If you ask people in the communications industry the question: “What does E911 really mean?” you will likely get different answers.
More often than not, even seasoned veterans confuse E911 with public safety answering point equipment. However, PSAP equipment only makes it possible for trained emergency response operators to answer 911 calls and dispatch first responders to a caller in need.
Most PSAP equipment manufactured over the past 10 years allows these operators to accept the 911 voice call while the PSAP equipment bids for the location record that is associated with the incoming telephone number. This location record is the enhanced part of enhanced 911 – or E911.
No location record, no E911.
If there is no location record associated with the incoming 911 call stored in the local exchange carrier’s PS-ALI database or in an i2-compliant VoIP positioning center hosted by a third-party provider, it doesn’t matter whether dispatchers have the most sophisticated PSAP equipment in the world. Their screen will show a blank for the location of the caller.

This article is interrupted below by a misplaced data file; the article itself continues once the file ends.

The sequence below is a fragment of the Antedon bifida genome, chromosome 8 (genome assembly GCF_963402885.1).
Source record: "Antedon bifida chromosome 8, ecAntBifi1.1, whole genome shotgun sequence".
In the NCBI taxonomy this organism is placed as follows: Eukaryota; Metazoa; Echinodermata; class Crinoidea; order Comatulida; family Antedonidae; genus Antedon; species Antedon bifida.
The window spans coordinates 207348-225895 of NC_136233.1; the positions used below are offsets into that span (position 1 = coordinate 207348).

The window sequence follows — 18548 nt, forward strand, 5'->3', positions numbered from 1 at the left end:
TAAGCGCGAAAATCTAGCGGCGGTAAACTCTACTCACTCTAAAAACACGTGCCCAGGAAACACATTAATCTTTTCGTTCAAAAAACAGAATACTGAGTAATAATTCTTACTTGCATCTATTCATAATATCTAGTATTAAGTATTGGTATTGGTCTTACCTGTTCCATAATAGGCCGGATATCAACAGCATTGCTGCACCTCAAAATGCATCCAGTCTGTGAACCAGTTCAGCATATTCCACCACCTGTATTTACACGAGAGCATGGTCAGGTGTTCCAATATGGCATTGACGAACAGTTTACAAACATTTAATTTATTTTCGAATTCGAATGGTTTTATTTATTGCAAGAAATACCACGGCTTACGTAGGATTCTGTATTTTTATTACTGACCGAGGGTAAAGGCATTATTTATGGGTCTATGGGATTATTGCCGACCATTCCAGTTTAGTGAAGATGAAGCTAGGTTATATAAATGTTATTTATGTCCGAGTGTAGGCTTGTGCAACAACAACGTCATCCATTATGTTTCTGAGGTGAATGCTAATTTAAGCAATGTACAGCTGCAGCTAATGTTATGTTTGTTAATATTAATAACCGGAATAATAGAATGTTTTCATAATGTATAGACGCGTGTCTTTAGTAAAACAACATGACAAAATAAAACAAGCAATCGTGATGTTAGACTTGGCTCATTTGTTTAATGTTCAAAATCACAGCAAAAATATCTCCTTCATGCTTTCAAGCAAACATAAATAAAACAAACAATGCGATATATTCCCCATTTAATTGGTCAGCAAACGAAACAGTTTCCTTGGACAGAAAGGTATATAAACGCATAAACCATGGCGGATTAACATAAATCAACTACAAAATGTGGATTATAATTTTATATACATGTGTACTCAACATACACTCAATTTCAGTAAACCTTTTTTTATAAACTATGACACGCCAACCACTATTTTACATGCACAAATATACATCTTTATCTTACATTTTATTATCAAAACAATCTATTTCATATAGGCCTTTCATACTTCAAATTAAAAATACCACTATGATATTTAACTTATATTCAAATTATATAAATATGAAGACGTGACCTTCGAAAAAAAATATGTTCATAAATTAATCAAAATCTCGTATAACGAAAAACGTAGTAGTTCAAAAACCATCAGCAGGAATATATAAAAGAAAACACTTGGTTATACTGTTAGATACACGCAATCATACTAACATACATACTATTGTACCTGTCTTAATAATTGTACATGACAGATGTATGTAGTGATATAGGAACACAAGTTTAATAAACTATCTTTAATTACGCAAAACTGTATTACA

Many large enterprises and government entities with complex building environments have their own on-site PSAP to take and dispatch 911 calls. Military bases and universities are good examples of organizations with these types of environments.
When working with customers like these, we always stress the importance of getting their location data in order and then developing a process to keep it accurate. This is the crux of E911, managing accurate location data.
Once you have good data, you can then turn your attention to your PSAP equipment, which will leverage this accurate location data to help dispatchers send help where it’s needed.
If you don’t have good location data, you’ve got the cart before the horse and may not be spending your money in the wisest manner.
Edited by Juliana Kenny